I covered a few reference books last week, so today its the pick of the reprints. 2008 has been one of the best years for reprints of classic British comics ever, with titles covering most of the major genres: football (Roy of the Rovers, Hot-Shot Hamish), science fiction (Rick Random—Space Detective, Jeff Hawke, the latest Dan Dare), historical adventure (Robin Hood, King Arthur, Karl the Viking), war (Commando: Bandits at 12 O'clock, Against All Odds, Let 'Em Have It!, the latest Charley's War), crime (the ongoing James Bond and Modesty Blaise reprints), western (High Noon) and even hospital romance (Love on Ward B).
Notably missing from this mix is humour and girls' comics (although there was a Best of Boyfriend). With the exception of The Broons & Oor Wullie and the annual gathering of old Beano & Dandy material, there's a distinct lack of humour collections. Even the obvious choices (gatherings of strips by Leo Baxendale or Ken Reid, a book of Dudley D. Watkins' Desperate Dan or David Law's Dennis the Menace) seem to have been missed by the reprinters to date. Maybe they've tried and been rebuffed.
It's difficult to choose "the best" from this year's crop because my choice would include some of the books I've been involved in putting together. I was especially proud of the Karl the Viking books: four volumes which can be picked up individually (Karl the Viking Vol. 1: The Sword of Eingar, Karl the Viking Vol. 2: The Powers of Helvud, Karl the Viking Vol. 3: Island of the Monsters, Karl the Viking Vol. 4: Quest of the Long Ships) or as a box-set in a slipcase. Took years to complete this one (as long-time readers will know from the various delays) and I'm proud to have a box-set of 'em on my shelves. The Robin Hood and King Arthur books are, despite glitches, two more I'm very pleased with. I want to see sales of both the Rick Random and High Noon volumes soar so I can do more of them.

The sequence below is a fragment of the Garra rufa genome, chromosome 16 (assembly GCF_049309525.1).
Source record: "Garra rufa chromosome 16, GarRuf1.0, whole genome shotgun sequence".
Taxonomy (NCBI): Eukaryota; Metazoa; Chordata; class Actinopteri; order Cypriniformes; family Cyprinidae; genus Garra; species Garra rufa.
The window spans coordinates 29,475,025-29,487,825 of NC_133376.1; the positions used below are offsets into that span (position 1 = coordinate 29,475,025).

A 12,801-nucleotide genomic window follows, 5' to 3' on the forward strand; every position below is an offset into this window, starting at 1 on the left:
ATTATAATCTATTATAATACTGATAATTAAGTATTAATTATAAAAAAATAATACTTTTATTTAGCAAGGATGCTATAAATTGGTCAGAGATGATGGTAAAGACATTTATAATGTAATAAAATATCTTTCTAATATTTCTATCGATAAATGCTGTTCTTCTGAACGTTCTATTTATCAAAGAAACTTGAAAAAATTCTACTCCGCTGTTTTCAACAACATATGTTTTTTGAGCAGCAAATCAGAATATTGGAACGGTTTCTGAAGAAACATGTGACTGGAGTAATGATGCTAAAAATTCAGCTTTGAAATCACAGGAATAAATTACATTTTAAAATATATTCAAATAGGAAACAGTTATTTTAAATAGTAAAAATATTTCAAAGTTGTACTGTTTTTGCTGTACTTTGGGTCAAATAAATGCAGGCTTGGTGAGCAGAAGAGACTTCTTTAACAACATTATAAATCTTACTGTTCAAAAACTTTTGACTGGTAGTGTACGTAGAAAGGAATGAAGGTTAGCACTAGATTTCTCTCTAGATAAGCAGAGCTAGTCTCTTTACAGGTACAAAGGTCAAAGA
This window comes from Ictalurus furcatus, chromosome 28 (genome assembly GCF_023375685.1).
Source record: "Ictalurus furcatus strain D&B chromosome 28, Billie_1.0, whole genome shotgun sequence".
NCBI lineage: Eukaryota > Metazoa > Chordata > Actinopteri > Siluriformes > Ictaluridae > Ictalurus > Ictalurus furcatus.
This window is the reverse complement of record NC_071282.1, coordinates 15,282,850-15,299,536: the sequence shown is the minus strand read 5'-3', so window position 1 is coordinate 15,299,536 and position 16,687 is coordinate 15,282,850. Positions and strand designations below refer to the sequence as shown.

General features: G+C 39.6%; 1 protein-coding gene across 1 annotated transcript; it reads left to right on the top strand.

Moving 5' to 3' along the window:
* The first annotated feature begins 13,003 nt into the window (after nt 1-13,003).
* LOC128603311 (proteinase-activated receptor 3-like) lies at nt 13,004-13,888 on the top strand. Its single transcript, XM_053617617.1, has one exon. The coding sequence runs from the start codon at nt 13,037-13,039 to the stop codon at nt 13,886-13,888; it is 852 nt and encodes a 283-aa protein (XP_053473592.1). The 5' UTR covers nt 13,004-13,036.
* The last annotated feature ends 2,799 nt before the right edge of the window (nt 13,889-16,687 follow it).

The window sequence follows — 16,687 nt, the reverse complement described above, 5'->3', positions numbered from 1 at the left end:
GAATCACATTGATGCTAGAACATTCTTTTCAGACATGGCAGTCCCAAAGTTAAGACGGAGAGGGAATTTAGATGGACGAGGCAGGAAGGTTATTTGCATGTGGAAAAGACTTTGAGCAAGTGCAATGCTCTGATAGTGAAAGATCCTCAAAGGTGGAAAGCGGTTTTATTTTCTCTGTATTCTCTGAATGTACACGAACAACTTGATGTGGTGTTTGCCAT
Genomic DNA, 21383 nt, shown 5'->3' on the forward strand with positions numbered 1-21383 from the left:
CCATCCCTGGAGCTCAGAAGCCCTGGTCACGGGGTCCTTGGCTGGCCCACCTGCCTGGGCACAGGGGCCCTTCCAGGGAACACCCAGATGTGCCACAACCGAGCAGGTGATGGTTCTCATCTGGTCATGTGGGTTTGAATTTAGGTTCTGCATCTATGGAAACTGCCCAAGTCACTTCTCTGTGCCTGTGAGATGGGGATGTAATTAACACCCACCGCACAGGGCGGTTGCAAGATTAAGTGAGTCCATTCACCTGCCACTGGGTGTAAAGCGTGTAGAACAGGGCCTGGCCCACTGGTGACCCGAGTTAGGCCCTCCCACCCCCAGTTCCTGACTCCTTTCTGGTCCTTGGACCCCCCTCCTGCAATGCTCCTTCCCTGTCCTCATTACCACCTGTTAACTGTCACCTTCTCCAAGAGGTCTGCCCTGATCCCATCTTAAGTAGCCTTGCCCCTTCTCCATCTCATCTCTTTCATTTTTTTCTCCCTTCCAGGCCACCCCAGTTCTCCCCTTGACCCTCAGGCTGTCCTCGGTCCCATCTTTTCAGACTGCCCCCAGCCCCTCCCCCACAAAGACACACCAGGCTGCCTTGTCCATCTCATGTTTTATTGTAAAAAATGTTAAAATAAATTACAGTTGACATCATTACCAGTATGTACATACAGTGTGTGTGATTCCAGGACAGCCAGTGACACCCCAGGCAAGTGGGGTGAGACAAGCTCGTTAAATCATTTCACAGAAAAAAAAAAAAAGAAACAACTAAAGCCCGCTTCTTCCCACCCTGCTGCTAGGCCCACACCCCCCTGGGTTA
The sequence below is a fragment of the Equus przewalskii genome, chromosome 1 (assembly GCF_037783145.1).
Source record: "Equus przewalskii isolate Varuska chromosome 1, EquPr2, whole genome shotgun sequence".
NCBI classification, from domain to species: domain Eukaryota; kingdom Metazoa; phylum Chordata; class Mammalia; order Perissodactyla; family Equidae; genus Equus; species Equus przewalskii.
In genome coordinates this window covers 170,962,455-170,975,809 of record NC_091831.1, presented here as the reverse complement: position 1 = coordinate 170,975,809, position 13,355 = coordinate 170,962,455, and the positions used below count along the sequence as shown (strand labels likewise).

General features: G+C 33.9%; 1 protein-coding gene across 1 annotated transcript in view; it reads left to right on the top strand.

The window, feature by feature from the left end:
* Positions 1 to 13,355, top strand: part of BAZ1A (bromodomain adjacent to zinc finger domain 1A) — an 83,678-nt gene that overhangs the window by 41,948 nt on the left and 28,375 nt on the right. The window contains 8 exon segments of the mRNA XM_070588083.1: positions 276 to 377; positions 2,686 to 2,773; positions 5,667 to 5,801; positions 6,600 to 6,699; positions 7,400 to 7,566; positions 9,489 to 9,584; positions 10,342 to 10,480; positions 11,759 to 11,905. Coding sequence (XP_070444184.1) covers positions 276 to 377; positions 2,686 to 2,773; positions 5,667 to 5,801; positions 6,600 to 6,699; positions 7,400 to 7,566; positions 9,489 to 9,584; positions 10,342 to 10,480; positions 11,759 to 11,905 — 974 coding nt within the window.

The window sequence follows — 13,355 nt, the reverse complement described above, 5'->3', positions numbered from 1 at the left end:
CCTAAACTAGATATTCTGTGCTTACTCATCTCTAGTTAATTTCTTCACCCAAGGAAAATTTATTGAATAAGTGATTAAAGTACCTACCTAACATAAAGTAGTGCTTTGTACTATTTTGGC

Of the ones I've not been involved in, I'd say the second Jeff Hawke volume (Jeff Hawke: The Ambassadors) and the The Best of Roy of the Rovers: The 1980s were the most welcome arrivals—the Jeff Hawke for the odd reason that I'd read half of one of the stories (the title story) and have spent years wondering how it ends and the Roy volume because it covered a period when I was reading the originals and, in nostalgia terms, it probably had the biggest impact. Most of the stories reprinted I never saw first time round; the first time I read them was because I was planning to write something about them. Roy I read purely for entertainment and both Hot-Shot Hamish and Charley's War fall into that same read-for-pleasure area (although I was reading Hot-Shot only after he teamed up with Mighty Mouse).
Where do draw the line at what's 'classic' British comics? 2000AD was launched over thirty years ago, not long after Battle Picture Weekly, and now falls into that category. I didn't think much of The Best of 2000AD volume—a missed opportunity if ever there was one—but Rebellion have kept up a steady output of classic reprints. The Judge Dredd volumes probably lead the pack, although I'd also include Nikolai Dante in my list of favourites, mostly on the grounds of John M. Burns' gorgeous artwork.
So that's a rough idea of my own favourites from the year. A bit of a random selection admittedly but each chosen for different reasons—some because I'm like everyone else and love re-reading great old stories that I read years ago and others because I'm excited by the opportunity to present them to readers who might not have seen them before. I'll also add a little caveat that I've not seen all the books that have appeared this year; review copies seem to be getting scarcer as publishers start to look after the pennies. If your book hasn't been included, give your publisher a nudge and get them to send over a copy for review.